Toccatas and Arias for Harpsichord (Fine, Vivian)

Contents

Performances

Recordings

MP3 file (audio)
Peggy Karp (2012/2/7)

Performers Barbara Harbach, harpsichord
Publisher Info. Gasparo Records, Inc.
Copyright
Misc. Notes From Gasparo Records GSCD-266 "20th Century Harpsichord Music, Vol II," Barbara Harbach, harpsichord.

Used with permission.

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Sheet Music

Harpsichord Scores

PDF typeset by Paul Hawkins
Peggy Karp (2012/2/7)

Publisher. Info. Vivian Fine Estate
Copyright
Misc. Notes Request Licenses from ASCAP
Report performances to Vivian Fine Estate
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PMLP310738-Toccatas and Arias for Harpsichord.pdf
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General Information

Work Title Toccatas and Arias for Harpsichord
Alternative. Title
Composer Fine, Vivian
Movements/SectionsMov'ts/Sec's 5
Toccata I
Aria I
Toccata II
Aria II
Toccata III
Year/Date of CompositionY/D of Comp. 1986
Average DurationAvg. Duration 10 1/2 minutes
Composer Time PeriodComp. Period Modern
Piece Style Modern
Instrumentation solo harpsichord

Misc. Comments

Toccatas and Arias for Harpsichord was composed in July, 1986 for Barbara Harbach as a meditiation on Baroque forms, in which the mingling of linear elements produces the harmonic relationships. The first Toccata is based on baroque style toccatas. Both Arias are in song form and feature inverted counterpoint. The short second Toccata is the only one which has a chordal pivotal point. It features such varying meters as 13/16, 5/8, 5/16 and9/8. The last movement uses a fascinating techinque of instant replay, with each repetition a half step apart and interspersed with arpeggiated triadic chords.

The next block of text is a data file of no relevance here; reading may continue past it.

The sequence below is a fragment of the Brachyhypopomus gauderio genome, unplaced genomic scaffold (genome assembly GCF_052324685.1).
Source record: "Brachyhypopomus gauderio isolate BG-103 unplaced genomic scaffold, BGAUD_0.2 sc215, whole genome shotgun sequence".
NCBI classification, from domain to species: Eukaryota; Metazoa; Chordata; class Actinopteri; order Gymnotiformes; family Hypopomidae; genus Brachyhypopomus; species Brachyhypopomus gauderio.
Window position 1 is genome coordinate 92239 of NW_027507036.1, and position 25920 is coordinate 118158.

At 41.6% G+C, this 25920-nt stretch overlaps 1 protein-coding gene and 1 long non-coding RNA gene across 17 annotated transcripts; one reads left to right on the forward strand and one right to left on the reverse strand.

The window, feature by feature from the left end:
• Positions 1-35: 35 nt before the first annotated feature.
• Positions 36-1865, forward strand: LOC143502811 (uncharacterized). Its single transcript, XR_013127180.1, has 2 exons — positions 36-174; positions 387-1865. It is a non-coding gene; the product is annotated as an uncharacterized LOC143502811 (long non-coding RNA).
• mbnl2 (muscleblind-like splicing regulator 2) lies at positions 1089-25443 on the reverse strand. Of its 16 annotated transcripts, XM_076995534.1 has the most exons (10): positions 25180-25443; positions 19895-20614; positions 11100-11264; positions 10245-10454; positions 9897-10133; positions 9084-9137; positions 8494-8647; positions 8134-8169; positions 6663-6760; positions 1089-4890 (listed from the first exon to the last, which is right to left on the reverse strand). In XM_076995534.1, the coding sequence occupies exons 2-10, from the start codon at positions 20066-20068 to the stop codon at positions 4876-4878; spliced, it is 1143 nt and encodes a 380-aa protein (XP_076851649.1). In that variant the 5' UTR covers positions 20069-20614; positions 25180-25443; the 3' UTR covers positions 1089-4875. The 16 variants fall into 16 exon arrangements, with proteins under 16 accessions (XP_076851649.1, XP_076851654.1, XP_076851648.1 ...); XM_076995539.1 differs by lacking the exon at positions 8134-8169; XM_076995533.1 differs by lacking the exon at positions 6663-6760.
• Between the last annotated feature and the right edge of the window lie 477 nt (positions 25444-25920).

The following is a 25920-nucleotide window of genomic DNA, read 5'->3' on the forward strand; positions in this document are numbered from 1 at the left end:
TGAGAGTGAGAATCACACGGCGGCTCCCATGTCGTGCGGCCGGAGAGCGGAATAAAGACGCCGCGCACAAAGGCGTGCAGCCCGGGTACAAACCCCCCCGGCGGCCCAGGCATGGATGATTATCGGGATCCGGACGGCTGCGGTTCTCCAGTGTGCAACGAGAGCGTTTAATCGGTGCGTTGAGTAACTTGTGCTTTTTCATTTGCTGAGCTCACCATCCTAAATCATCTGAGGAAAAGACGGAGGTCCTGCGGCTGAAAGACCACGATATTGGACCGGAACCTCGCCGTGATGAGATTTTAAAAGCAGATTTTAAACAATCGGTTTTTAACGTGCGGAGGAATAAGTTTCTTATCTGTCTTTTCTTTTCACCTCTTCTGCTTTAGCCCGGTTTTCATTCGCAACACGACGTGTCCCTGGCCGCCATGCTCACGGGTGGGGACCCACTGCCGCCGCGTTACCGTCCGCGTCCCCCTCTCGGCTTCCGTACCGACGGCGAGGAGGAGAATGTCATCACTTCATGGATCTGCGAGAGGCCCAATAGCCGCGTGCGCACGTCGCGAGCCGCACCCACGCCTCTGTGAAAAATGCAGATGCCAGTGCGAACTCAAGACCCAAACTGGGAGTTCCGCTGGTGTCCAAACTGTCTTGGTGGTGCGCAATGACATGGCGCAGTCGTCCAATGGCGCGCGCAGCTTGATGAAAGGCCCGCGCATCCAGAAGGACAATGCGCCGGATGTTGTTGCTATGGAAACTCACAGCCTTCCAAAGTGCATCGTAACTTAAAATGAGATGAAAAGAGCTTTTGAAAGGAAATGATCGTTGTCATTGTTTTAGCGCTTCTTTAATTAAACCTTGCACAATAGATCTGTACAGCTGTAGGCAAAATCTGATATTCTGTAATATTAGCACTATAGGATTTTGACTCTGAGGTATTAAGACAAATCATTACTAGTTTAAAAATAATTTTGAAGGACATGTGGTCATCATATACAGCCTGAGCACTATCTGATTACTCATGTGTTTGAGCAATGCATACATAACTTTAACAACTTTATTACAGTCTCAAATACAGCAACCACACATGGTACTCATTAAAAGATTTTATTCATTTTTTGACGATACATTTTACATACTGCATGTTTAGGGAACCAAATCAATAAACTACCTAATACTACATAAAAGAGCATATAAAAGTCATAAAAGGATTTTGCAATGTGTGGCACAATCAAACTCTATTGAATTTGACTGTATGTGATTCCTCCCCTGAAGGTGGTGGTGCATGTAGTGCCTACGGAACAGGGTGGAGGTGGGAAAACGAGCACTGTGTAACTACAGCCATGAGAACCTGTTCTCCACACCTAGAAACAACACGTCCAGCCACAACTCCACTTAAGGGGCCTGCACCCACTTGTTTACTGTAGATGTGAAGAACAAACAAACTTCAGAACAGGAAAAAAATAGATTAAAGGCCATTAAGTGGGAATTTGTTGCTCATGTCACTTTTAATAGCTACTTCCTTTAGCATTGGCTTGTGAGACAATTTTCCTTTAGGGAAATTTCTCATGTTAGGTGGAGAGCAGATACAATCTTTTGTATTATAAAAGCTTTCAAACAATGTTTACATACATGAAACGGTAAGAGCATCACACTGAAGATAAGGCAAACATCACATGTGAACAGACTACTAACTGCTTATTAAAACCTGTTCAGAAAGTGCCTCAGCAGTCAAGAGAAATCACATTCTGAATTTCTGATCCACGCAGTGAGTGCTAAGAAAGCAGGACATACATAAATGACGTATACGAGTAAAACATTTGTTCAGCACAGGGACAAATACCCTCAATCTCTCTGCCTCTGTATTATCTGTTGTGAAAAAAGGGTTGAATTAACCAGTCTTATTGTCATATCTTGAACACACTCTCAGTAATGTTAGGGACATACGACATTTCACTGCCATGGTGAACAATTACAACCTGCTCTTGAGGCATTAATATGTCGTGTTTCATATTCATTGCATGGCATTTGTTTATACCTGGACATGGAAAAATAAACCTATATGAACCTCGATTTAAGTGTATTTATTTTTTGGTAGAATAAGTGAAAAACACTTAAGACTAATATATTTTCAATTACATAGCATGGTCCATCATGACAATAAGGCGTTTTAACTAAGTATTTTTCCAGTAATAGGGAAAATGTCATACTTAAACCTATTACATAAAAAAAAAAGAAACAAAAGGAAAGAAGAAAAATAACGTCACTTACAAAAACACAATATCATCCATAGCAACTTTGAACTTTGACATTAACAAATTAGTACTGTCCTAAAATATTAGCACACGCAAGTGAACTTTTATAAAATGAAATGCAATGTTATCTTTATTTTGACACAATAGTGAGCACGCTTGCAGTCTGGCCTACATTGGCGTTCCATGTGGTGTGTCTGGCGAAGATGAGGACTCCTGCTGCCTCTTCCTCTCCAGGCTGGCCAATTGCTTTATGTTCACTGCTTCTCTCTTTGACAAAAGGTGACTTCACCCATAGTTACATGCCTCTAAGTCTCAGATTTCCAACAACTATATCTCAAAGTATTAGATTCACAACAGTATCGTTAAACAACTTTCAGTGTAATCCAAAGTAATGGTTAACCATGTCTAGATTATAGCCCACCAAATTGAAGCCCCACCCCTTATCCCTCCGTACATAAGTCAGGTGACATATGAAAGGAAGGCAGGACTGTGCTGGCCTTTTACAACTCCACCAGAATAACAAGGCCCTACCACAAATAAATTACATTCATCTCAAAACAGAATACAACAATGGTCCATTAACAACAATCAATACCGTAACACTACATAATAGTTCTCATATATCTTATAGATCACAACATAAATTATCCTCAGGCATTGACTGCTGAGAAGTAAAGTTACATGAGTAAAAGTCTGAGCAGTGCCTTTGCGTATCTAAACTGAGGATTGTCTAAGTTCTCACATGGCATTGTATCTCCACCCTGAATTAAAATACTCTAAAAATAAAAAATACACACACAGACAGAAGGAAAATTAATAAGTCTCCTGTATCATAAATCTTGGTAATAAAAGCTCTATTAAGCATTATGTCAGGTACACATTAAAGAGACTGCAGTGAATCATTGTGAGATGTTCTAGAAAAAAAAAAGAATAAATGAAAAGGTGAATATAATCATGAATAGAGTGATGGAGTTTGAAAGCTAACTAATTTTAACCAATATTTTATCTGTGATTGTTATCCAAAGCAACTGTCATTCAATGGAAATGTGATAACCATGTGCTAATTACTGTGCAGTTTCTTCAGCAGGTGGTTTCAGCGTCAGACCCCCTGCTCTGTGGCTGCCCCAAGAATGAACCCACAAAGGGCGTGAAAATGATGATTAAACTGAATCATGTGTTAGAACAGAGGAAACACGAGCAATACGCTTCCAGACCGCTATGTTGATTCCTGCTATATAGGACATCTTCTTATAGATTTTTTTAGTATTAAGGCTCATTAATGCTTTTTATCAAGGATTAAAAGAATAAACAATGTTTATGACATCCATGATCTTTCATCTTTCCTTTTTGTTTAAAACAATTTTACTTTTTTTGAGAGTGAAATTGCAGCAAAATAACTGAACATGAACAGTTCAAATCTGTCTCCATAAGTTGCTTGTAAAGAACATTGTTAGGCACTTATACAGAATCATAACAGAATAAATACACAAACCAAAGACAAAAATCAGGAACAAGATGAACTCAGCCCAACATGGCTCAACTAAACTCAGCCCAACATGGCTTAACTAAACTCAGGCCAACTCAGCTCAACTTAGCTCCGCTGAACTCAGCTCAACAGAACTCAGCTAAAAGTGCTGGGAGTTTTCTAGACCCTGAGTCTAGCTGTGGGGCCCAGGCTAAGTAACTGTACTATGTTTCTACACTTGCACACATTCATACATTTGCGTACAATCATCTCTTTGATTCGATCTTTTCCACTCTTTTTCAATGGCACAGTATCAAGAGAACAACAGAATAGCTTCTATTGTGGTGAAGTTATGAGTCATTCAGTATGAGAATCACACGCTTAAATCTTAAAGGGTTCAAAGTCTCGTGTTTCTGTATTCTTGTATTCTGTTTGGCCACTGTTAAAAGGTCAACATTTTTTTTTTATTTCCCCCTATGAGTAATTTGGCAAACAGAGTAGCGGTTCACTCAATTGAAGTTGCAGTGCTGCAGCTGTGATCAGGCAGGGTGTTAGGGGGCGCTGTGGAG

—liner notes to "20th Century Harpsichord Music, Vol II,” Gasparo GSCD-266

Review

The work…is bracing and brisk, playful and clear….Ms. Fine’s music emphasizes the play of the mind; not to discount the fresh harmonic relationships she gets from lines mingling…..There is no built-in response to her music; it is not trading on some well-used emotion…I think Ms. Fine’s music really belongs on the harpsichord; it suits her clear and lively pieces.

—Thomas Putnam, The Buffalo News, August 10, 1987